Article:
There are dozens of weird and wonderful sports that made it into the Olympic Games in the early 20th Century. Here I present some that I found the most amusing.
Underwater swimming was held only once (1900) due to lack of excitement for the audience. The Plunge for Distance event (diving in then getting the most distance without resurfacing) in the following games fell for a similar reason.
Also in the swimming theme, the amazingly named Solo Synchronised Swimming made it into the 1984 and 1992 games. While it is impressive, quite what the word synchronised means in this setting is unclear.
Finally in swimming I have to mention the Swimming Obstacle Race, which involved clambering over, then swimming under some boats.
Two handed throwing events were slightly different to you might expect. They involved throwing with one hand and then throwing with the other. Two Handed Javelin, Discus and Shotput all existed.
Pre-war shooting events were popular. Dueling Pistols saw a few different forms, but my favourite involved having your weapon holstered and being given a count of "Fire, one, two, three" by which time you had to have upholstered, aimed and fired at a human cutout with a target on its heart. Very wild west. Running Deer Shooting was similar and had a quick moving deer cutout.
Both Horse Long Jump and Horse High Jump saw play in 1900. Amazingly the Horse Long Jump record is only 8.40m, which is a fair bit shorter than the human world record of 8.95m. Their high jump of 2.47m only beats the human one by 2cm.
Sherlock Holmes' particular brand of fencing, Singlestick, has a quaint feel as a swashbuckling variant played with wooden swords where the object is to destroy the delicate pate on the other person's forehead. This one you'll be familiar with if you have seen Elementary.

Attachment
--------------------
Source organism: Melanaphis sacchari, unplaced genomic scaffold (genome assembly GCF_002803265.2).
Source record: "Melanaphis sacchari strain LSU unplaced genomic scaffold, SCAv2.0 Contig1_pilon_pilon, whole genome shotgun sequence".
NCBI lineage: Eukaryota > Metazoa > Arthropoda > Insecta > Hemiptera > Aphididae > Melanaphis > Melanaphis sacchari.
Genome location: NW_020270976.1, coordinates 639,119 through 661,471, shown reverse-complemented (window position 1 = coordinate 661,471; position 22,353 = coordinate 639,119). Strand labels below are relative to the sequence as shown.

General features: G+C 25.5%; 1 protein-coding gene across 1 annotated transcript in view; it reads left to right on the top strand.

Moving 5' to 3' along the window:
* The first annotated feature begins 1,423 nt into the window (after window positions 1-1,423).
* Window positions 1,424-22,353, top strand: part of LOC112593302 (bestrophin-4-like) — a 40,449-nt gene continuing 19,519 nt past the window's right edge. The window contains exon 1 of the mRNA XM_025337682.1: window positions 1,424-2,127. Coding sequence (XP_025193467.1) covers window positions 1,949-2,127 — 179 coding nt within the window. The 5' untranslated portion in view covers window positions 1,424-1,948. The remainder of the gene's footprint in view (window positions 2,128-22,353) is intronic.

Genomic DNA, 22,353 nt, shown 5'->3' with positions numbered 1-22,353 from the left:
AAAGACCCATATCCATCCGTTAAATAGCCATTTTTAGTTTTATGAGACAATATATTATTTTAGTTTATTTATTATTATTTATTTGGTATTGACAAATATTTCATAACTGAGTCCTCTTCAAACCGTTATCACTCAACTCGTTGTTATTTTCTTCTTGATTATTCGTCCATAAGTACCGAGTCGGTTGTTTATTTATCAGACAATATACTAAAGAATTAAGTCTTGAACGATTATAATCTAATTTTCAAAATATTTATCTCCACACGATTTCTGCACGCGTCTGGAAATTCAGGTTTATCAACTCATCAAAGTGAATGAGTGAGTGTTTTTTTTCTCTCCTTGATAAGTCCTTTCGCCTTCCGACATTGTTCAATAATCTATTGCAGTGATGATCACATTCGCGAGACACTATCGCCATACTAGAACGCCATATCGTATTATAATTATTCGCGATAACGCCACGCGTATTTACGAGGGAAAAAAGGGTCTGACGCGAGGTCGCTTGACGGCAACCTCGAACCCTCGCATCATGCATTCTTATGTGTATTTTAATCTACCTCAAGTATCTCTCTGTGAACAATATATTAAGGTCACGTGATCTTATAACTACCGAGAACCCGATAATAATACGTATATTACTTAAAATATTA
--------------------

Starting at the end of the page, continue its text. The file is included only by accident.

Art had many categories (Music, Reliefs, Oils and Watercolours etc) but for reasons I can't seem to work out, they often didn't award Gold medals if they didn't think the level was competitive enough. For example in 1948 Alex Diggelmann won both Silver and Bronze in the Applied Art and Crafts category, but no one was awarded Gold. Very strange.
The idea of including these artistic categories was that the competitors should be trained in both mind and body. Although only two competitors ever have won medals in both a sporting and an artistic event. This strand of the Olympics was finally killed off in 1948 and with them Poetry, Architecture and Literature were permanently retired. It is probably worth mentioning that the founder of the Modern Olympics, Pierre de Coubertin won Gold in the 1912 Poetry Competetion and was a major part in getting the Poetry section set up in the first place.